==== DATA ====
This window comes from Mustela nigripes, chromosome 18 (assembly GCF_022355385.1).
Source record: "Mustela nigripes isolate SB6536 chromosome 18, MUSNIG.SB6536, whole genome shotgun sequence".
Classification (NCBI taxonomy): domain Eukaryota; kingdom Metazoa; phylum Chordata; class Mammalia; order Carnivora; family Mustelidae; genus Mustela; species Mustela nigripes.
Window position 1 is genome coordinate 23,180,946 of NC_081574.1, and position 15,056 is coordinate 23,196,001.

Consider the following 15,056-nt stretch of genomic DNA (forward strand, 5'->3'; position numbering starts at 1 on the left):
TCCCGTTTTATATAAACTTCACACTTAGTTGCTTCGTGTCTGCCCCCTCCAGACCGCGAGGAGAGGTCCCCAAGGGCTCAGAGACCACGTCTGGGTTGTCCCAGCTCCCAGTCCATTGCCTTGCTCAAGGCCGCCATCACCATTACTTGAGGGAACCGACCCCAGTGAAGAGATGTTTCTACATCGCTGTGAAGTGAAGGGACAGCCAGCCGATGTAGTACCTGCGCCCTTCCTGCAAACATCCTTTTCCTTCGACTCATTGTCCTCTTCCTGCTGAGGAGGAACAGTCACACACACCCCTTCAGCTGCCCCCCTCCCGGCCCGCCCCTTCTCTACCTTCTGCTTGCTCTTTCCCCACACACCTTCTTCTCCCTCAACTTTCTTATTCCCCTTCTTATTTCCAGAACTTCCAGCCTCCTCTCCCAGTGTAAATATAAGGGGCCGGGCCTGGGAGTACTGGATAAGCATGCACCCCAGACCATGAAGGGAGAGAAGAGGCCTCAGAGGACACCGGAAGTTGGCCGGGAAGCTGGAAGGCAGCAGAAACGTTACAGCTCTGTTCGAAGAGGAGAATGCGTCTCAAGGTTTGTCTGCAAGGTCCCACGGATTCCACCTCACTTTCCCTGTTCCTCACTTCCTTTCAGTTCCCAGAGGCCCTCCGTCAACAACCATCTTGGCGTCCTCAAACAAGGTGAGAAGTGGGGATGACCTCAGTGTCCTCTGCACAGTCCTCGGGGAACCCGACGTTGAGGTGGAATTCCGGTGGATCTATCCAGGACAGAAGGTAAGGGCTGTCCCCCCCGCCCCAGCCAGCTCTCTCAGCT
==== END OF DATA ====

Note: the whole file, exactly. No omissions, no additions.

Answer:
This window comes from Mustela nigripes, chromosome 18 (assembly GCF_022355385.1).
Source record: "Mustela nigripes isolate SB6536 chromosome 18, MUSNIG.SB6536, whole genome shotgun sequence".
Classification (NCBI taxonomy): domain Eukaryota; kingdom Metazoa; phylum Chordata; class Mammalia; order Carnivora; family Mustelidae; genus Mustela; species Mustela nigripes.
Window position 1 is genome coordinate 23,180,946 of NC_081574.1, and position 15,056 is coordinate 23,196,001.

Consider the following 15,056-nt stretch of genomic DNA (forward strand, 5'->3'; position numbering starts at 1 on the left):
TCCCGTTTTATATAAACTTCACACTTAGTTGCTTCGTGTCTGCCCCCTCCAGACCGCGAGGAGAGGTCCCCAAGGGCTCAGAGACCACGTCTGGGTTGTCCCAGCTCCCAGTCCATTGCCTTGCTCAAGGCCGCCATCACCATTACTTGAGGGAACCGACCCCAGTGAAGAGATGTTTCTACATCGCTGTGAAGTGAAGGGACAGCCAGCCGATGTAGTACCTGCGCCCTTCCTGCAAACATCCTTTTCCTTCGACTCATTGTCCTCTTCCTGCTGAGGAGGAACAGTCACACACACCCCTTCAGCTGCCCCCCTCCCGGCCCGCCCCTTCTCTACCTTCTGCTTGCTCTTTCCCCACACACCTTCTTCTCCCTCAACTTTCTTATTCCCCTTCTTATTTCCAGAACTTCCAGCCTCCTCTCCCAGTGTAAATATAAGGGGCCGGGCCTGGGAGTACTGGATAAGCATGCACCCCAGACCATGAAGGGAGAGAAGAGGCCTCAGAGGACACCGGAAGTTGGCCGGGAAGCTGGAAGGCAGCAGAAACGTTACAGCTCTGTTCGAAGAGGAGAATGCGTCTCAAGGTTTGTCTGCAAGGTCCCACGGATTCCACCTCACTTTCCCTGTTCCTCACTTCCTTTCAGTTCCCAGAGGCCCTCCGTCAACAACCATCTTGGCGTCCTCAAACAAGGTGAGAAGTGGGGATGACCTCAGTGTCCTCTGCACAGTCCTCGGGGAACCCGACGTTGAGGTGGAATTCCGGTGGATCTATCCAGGACAGAAGGTAAGGGCTGTCCCCCCCGCCCCAGCCAGCTCTCTCAGCT